Educating Family and Guests

Creating a low waste kitchen is a team effort, so don’t hesitate to involve your family members in your sustainability goals. It may take some time to change old habits but if you explain the importance of waste reduction and encourage them to adopt eco-friendly habits, such as using reusable containers and recycling correctly.

When entertaining guests, let them know about your commitment to sustainability and encourage them to participate. Provide labeled recycling bins and compost containers to make waste sorting easy for everyone. Leading by example can inspire others to make more sustainable choices in their own lives.

Tracking Progress

As you implement these tips and tricks for creating a low waste kitchen, it’s essential to track your progress. Keep a journal or use a dedicated app to record your waste reduction achievements. Apps such as Kitche help you log food you’ve bought and plan meals accordingly or NoWaste which allows you to keep track of the food in your fridge/freezer/larder, notifying you when they are close to expiry dates. I have just downloaded the Kitche app to help me reduce food waste in my kitchen.

By tracking your progress, you can identify areas where you’ve made significant improvements and areas that may need further attention. Celebrate milestones, whether it’s successfully reducing food waste or using up a pantry full of ingredients before their expiration dates. This ongoing awareness will help you maintain your commitment to sustainability in the long term.


In conclusion, creating a low waste kitchen is a practical and effective way to embrace sustainability in your daily life. By assessing your current waste habits, practicing mindful grocery shopping, optimizing food storage, reducing single-use items, composting, planning meals, using energy-efficient appliances, and educating your family and guests, you can significantly reduce your kitchen waste.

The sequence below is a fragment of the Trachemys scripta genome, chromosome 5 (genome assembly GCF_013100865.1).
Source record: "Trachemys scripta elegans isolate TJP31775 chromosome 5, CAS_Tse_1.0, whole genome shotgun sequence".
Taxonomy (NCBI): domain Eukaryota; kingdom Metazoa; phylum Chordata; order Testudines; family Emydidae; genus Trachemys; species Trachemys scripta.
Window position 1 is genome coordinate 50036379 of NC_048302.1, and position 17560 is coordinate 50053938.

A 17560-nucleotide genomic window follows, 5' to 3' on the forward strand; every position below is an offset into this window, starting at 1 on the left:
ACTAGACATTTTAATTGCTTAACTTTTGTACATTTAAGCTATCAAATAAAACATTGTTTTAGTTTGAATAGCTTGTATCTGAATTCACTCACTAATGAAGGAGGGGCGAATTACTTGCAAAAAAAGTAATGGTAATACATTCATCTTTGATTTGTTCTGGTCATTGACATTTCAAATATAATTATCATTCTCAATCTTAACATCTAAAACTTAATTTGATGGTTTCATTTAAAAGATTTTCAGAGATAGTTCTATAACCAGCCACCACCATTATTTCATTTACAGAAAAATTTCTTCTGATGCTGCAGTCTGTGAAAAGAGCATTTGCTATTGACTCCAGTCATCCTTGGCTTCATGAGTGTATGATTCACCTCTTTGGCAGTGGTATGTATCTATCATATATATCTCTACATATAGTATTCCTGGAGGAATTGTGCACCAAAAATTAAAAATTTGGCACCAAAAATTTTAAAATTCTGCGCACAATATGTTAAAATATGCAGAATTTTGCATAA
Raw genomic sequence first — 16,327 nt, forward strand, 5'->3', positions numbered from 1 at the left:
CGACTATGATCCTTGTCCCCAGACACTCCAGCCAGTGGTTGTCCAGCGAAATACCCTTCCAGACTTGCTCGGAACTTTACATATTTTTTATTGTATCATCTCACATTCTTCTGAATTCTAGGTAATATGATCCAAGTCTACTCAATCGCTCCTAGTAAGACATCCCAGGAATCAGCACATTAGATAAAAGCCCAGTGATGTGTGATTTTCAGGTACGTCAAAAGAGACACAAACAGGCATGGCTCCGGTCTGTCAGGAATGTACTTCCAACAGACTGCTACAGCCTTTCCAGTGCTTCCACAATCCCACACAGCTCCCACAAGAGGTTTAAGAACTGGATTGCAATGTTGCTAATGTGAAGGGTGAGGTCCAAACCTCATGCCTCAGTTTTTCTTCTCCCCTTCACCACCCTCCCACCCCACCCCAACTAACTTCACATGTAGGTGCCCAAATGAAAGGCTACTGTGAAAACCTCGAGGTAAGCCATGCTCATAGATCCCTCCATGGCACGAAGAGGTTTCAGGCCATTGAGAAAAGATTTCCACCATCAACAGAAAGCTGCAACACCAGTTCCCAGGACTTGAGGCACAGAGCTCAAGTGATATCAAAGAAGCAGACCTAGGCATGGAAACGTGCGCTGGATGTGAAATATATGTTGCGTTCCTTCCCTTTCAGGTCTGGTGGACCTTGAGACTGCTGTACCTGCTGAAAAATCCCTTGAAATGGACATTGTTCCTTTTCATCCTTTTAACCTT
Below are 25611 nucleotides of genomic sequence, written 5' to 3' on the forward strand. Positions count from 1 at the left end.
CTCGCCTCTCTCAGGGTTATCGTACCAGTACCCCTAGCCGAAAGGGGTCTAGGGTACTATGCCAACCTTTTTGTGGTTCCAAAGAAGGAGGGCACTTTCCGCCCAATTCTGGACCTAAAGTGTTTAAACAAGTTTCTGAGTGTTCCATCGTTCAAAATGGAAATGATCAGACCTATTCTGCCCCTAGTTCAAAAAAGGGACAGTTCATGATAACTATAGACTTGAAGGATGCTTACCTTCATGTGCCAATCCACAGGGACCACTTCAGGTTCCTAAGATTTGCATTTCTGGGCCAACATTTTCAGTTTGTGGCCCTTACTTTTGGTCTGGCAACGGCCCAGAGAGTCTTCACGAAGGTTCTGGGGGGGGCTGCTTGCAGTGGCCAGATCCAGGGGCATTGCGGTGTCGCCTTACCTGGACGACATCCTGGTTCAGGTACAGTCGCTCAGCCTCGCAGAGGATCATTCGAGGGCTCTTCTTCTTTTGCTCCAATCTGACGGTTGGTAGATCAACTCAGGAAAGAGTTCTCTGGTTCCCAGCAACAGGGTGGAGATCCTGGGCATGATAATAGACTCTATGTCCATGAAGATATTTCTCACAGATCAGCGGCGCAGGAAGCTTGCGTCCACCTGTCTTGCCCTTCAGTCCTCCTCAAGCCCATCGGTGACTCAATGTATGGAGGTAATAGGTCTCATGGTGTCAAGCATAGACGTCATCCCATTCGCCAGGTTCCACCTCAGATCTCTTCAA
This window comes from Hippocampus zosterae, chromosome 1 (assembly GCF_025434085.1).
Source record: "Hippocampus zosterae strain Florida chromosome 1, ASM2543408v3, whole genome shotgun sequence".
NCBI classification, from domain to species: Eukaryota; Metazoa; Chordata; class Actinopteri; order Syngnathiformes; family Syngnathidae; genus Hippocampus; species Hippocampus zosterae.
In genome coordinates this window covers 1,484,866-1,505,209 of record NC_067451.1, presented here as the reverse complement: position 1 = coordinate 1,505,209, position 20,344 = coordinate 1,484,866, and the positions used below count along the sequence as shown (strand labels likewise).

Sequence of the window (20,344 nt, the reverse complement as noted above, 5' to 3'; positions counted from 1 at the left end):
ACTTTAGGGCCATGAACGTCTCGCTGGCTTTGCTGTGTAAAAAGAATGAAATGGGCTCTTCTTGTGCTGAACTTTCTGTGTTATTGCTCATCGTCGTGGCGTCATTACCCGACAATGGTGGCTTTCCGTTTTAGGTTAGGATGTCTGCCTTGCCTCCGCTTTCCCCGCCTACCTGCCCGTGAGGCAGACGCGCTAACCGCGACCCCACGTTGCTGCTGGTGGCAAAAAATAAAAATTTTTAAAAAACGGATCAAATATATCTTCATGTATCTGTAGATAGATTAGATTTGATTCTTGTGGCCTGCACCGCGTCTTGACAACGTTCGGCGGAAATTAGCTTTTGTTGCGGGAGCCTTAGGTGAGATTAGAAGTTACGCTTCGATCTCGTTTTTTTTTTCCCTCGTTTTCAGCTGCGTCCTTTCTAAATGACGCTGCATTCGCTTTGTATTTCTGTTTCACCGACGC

Every small change you make contributes to a more sustainable future, not to mention the potential savings you’ll enjoy from reduced food waste. So, lets get started, put these tips into action, and watch as your kitchen becomes a model of eco-friendly living.

So, which of these tips is your favourite? If you have any more ideas you are using and you’d like to share them, please leave a comment below.

Thank you!


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  1. These days going through the effort to create a low-waste kitchen is well worth the effort in my opinion. I have seen the benefits not only in cash savings but also with the reduction of foods that spoil before use, with the energy usage that appliances require, and with less time required to do the kitchen chores.

    Having said that, I know there are always more ways to save money and reduce waste. That is what attracted me to your website – I wanted to get some other perspectives and see how I might further reduce my waste. There is always room for improvement. 

    The biggest takeaway I got from the advice (there is a lot of good advice by the way, great job with this subject!) is with the composting. We have not done this yet and it seems like such a good way to get more production from our vegetable garden and enjoyment from our plants.  

    We will take your advice and get started immediately. The option I am thinking of is the worm bin. That is the first I had heard of this but it will be perfect for the limited space we have. Right now I am checking on sources for such a container – do you have any advice on what to look for and the price I should expect to pay?

  2. I thoroughly enjoyed your blog post on creating a low-waste kitchen! Your tips are not only practical but also easy to implement. I especially appreciated the emphasis on reusable alternatives and composting. Have you considered exploring DIY cleaning products as an additional tip? I find making my own cleaners not only reduces waste but also saves money.

    I’d love to hear your thoughts on reducing food waste in the kitchen. Personally, I’ve found meal planning and using a “first in, first out” system for my pantry staples to be incredibly helpful. How do you tackle this issue in your own kitchen? Keep up the great work! 😊

    1. Thank you for your comments.  I agree that DIY cleaning products are a great way of reducing waste in the kitchen and I am planning on doing a post dedicated to this in the near future. 

      The first in, first out system is something I do in my kitchen.  However, it isn’t without its challenges because I have two teenagers and a husband that I have to constantly remind about my system!  I am making progress with them and I always remind myself that every small step in the right direction is a win!  I may even do a post about my tips and experience of getting the whole family on board with these sustainable ideas!